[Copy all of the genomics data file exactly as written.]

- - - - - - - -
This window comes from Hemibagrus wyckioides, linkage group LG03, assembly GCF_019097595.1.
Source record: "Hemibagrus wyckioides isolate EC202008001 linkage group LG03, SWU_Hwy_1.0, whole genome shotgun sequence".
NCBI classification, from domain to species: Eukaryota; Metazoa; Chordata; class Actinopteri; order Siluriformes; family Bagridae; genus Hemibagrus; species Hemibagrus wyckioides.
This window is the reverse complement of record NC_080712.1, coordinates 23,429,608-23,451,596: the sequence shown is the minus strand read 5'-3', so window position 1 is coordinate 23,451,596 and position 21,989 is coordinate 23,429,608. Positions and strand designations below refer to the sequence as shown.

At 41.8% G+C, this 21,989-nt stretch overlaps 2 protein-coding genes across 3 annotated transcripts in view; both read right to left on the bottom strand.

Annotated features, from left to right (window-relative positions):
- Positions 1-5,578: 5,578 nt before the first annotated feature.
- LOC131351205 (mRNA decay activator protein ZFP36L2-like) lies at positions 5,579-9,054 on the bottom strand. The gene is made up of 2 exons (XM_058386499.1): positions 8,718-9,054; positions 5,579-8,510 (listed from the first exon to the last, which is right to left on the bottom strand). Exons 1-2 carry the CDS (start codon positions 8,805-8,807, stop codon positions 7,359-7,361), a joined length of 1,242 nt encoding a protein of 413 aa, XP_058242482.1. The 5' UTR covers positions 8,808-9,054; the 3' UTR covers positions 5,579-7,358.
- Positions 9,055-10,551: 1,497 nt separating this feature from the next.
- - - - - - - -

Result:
This window comes from Hemibagrus wyckioides, linkage group LG03, assembly GCF_019097595.1.
Source record: "Hemibagrus wyckioides isolate EC202008001 linkage group LG03, SWU_Hwy_1.0, whole genome shotgun sequence".
NCBI classification, from domain to species: Eukaryota; Metazoa; Chordata; class Actinopteri; order Siluriformes; family Bagridae; genus Hemibagrus; species Hemibagrus wyckioides.
This window is the reverse complement of record NC_080712.1, coordinates 23,429,608-23,451,596: the sequence shown is the minus strand read 5'-3', so window position 1 is coordinate 23,451,596 and position 21,989 is coordinate 23,429,608. Positions and strand designations below refer to the sequence as shown.

At 41.8% G+C, this 21,989-nt stretch overlaps 2 protein-coding genes across 3 annotated transcripts in view; both read right to left on the bottom strand.

Annotated features, from left to right (window-relative positions):
- Positions 1-5,578: 5,578 nt before the first annotated feature.
- LOC131351205 (mRNA decay activator protein ZFP36L2-like) lies at positions 5,579-9,054 on the bottom strand. The gene is made up of 2 exons (XM_058386499.1): positions 8,718-9,054; positions 5,579-8,510 (listed from the first exon to the last, which is right to left on the bottom strand). Exons 1-2 carry the CDS (start codon positions 8,805-8,807, stop codon positions 7,359-7,361), a joined length of 1,242 nt encoding a protein of 413 aa, XP_058242482.1. The 5' UTR covers positions 8,808-9,054; the 3' UTR covers positions 5,579-7,358.
- Positions 9,055-10,551: 1,497 nt separating this feature from the next.